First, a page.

I recently listened to David Beckworth’s interview with Tim Duy.  Tim is one of most talented Fed watchers, and had a number of astute observations about the way the Fed communicates.  At one point David was asking why the Fed seemed to be behind the curve in 2008.  Duy said something to the effect that the Fed hadn’t expected to encounter a situation like that, and wasn’t quite ready to deal with the need for policy alternatives at the zero bound.  (Not his exact words.)

I think that’s probably right, but it’s interesting to think about why the Fed was not better prepared for 2008.

According to Lawrence Ball, Bernanke came to the Fed with pretty well formed ideas of how to deal with a liquidity trap.  Indeed that’s why I was so pleased when Bernanke was picked. But at an early meeting (in 2003), his views on policy options at the zero bound were dismissed or ignored by the Fed policy establishment.  According to Ball, after that meeting Bernanke mostly adopted the policy options of that establishment, not the options that Bernanke had previously recommended to the Japanese.

So why was the Fed so complacent?  I’m not sure the answer, but I do believe that this is a key question for the Fed going forward.  I’m convinced that there were alternative monetary policy options (such as NGDPLT) that would have led to a much milder recession.  But what does the Fed think?  Here are 4 options:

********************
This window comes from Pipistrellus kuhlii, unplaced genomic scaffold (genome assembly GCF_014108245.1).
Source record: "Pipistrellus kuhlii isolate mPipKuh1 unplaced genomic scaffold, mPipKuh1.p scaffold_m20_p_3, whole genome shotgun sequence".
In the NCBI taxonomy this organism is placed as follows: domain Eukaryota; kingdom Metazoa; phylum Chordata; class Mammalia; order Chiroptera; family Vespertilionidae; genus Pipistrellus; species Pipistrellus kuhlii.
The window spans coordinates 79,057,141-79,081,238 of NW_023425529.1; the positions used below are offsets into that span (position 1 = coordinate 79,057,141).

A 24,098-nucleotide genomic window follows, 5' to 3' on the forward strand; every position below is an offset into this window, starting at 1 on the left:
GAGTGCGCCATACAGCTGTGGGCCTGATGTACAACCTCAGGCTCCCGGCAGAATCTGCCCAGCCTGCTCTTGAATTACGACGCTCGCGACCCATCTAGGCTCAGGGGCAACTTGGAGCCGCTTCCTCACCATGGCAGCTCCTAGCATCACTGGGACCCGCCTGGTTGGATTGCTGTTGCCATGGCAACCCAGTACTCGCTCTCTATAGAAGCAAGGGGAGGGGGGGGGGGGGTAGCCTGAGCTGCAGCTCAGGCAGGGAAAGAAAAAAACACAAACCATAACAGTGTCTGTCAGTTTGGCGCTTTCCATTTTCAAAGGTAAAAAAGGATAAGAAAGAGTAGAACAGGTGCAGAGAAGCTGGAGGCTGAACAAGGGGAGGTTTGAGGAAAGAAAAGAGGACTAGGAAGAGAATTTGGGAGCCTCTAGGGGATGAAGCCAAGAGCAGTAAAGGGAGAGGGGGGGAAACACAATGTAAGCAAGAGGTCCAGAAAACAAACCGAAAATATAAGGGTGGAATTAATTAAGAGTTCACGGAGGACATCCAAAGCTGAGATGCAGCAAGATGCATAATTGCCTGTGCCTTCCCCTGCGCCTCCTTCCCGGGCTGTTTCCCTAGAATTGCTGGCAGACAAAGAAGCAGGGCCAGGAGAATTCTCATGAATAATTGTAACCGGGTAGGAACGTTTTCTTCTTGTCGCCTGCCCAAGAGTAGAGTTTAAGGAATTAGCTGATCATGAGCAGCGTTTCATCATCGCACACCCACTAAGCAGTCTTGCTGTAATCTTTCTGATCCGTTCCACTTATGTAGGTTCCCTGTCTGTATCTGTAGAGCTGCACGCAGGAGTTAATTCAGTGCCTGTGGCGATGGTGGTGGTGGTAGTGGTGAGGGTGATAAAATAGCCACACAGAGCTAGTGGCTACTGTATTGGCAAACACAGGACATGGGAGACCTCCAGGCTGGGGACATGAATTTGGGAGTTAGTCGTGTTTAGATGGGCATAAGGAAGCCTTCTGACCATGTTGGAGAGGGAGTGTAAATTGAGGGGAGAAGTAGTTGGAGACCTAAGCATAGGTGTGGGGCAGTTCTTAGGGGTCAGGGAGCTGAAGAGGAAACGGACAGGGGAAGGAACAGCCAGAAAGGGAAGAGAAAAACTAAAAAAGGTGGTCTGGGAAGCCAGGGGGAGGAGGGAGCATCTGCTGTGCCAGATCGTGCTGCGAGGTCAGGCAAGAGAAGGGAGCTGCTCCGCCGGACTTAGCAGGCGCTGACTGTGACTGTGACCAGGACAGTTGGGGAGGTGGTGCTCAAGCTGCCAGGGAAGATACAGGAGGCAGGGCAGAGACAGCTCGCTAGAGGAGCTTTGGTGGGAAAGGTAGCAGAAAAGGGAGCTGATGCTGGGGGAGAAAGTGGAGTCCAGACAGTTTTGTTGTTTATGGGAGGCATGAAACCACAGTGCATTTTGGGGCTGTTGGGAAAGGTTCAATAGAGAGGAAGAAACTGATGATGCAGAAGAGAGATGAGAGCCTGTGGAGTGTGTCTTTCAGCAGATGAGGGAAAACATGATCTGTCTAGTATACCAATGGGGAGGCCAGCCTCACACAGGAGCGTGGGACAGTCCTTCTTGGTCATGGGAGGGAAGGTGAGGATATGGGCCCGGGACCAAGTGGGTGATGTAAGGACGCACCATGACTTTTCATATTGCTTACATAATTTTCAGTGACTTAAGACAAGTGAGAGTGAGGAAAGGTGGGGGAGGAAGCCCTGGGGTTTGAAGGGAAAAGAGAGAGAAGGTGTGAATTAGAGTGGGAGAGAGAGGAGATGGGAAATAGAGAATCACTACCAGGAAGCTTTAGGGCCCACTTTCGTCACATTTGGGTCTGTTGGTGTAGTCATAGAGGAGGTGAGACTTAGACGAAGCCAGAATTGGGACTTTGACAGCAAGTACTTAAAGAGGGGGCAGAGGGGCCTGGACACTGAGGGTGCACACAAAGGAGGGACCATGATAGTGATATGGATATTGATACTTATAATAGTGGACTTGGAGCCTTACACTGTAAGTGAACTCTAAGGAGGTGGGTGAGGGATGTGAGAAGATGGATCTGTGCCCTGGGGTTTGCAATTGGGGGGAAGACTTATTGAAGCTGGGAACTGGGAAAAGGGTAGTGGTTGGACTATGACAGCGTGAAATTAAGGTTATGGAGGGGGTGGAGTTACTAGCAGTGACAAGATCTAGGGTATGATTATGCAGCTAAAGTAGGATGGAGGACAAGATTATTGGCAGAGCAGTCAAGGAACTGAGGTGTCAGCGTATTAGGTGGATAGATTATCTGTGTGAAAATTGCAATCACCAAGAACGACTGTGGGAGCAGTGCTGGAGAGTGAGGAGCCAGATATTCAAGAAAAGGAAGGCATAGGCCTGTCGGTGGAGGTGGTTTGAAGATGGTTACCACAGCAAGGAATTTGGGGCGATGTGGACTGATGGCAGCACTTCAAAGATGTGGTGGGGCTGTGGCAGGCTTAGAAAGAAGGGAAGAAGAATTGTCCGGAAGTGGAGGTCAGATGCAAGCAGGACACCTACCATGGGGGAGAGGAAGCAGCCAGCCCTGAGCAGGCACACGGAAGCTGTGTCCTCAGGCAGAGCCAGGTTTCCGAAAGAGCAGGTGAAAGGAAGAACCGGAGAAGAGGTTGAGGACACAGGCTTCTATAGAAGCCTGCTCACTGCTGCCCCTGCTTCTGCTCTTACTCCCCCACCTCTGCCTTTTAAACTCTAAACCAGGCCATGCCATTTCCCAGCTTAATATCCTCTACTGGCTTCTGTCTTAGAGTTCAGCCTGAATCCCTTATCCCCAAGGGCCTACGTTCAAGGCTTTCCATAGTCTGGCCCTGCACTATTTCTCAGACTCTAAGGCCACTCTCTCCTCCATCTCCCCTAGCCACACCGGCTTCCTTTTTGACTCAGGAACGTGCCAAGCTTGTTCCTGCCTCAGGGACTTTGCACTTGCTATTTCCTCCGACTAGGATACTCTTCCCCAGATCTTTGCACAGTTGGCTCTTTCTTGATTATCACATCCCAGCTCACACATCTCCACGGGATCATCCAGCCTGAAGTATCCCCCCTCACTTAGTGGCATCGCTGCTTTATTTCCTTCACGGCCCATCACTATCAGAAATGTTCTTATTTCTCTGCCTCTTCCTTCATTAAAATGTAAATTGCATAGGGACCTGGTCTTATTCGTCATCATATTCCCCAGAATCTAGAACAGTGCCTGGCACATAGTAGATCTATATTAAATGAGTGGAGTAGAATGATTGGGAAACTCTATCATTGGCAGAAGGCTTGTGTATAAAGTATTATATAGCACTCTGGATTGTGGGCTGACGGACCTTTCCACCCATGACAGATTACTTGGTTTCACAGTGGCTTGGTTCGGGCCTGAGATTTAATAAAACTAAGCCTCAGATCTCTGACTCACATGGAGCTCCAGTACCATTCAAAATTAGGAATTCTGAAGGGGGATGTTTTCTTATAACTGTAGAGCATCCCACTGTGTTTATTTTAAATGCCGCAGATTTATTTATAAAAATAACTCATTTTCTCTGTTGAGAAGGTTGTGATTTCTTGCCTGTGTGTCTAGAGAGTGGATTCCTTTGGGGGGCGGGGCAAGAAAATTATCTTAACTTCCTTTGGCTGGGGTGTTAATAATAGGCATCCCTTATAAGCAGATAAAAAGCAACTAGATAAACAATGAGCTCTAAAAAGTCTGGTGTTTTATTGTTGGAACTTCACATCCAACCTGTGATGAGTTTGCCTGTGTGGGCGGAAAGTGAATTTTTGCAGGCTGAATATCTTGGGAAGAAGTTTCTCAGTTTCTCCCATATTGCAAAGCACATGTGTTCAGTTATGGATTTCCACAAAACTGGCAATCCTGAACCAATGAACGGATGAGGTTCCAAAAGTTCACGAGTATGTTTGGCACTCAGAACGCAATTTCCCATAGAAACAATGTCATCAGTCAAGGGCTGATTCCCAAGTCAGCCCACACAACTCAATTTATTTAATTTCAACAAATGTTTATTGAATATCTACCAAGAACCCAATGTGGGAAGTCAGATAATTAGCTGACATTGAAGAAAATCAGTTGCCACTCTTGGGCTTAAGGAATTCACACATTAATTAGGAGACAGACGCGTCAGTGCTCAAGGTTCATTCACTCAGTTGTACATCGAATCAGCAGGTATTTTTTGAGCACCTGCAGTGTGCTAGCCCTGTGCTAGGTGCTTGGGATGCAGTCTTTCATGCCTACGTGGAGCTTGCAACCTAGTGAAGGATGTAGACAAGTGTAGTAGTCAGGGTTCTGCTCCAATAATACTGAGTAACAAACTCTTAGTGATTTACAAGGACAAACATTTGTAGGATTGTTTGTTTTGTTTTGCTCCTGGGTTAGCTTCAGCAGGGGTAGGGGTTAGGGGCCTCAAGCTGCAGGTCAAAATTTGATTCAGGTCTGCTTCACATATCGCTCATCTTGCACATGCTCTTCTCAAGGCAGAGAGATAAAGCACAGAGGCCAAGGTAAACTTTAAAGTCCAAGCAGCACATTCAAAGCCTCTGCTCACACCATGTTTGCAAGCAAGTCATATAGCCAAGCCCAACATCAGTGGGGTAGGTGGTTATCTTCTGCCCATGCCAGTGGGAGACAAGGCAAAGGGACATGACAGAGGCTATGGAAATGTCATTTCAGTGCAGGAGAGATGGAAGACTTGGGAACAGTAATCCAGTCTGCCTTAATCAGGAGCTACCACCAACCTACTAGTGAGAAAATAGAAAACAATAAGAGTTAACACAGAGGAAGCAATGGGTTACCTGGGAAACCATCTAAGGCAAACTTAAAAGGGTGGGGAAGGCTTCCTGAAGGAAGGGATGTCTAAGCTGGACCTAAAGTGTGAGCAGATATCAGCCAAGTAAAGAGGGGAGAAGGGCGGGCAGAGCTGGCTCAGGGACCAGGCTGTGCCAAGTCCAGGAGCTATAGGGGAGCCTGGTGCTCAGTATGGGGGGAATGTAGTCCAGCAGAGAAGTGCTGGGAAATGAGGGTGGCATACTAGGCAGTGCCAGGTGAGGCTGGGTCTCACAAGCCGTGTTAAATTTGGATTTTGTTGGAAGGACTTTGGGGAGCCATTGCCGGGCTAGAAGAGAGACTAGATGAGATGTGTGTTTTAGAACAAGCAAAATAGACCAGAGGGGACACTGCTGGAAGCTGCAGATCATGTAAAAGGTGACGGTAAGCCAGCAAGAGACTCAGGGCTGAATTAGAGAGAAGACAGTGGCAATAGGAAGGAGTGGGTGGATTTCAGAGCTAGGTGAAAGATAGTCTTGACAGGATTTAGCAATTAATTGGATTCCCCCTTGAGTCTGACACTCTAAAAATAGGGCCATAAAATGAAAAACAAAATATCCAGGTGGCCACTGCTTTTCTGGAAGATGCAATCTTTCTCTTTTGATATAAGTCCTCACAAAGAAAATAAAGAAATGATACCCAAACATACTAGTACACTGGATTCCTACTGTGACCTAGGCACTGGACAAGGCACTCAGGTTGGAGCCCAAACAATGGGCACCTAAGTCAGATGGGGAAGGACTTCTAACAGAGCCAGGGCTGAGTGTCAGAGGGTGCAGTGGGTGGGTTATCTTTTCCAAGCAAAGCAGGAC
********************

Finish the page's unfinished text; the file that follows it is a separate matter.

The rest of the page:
1.  By 2008, nothing could have prevented a severe recession, even with 20/20 hindsight.

2.  By 2008, a severe recession could only have been prevented by switching to a different regime, such as price level targeting or NGDP level targeting.  And the Fed is not willing to make that switch.

3.  By 2008, a severe recession could have been prevented by being much more aggressive with existing tools such as cutting rates sooner, doing QE sooner and more aggressively, and doing more aggressive forward guidance.  No regime change was needed.  But the Fed had no way of knowing (in 2008) that this sort of aggressive policy response was appropriate.

4.  By 2008, a severe recession could have been prevented being much more aggressive with existing tools such as cutting rates sooner, doing QE sooner and more aggressively, and doing more aggressive forward guidance.  No regime change was needed.  And the Fed could have seen the need for this if they had focused on NGDP forecasts rather than inflation, or perhaps if they had focused on TIPS spreads rather than past inflation rates.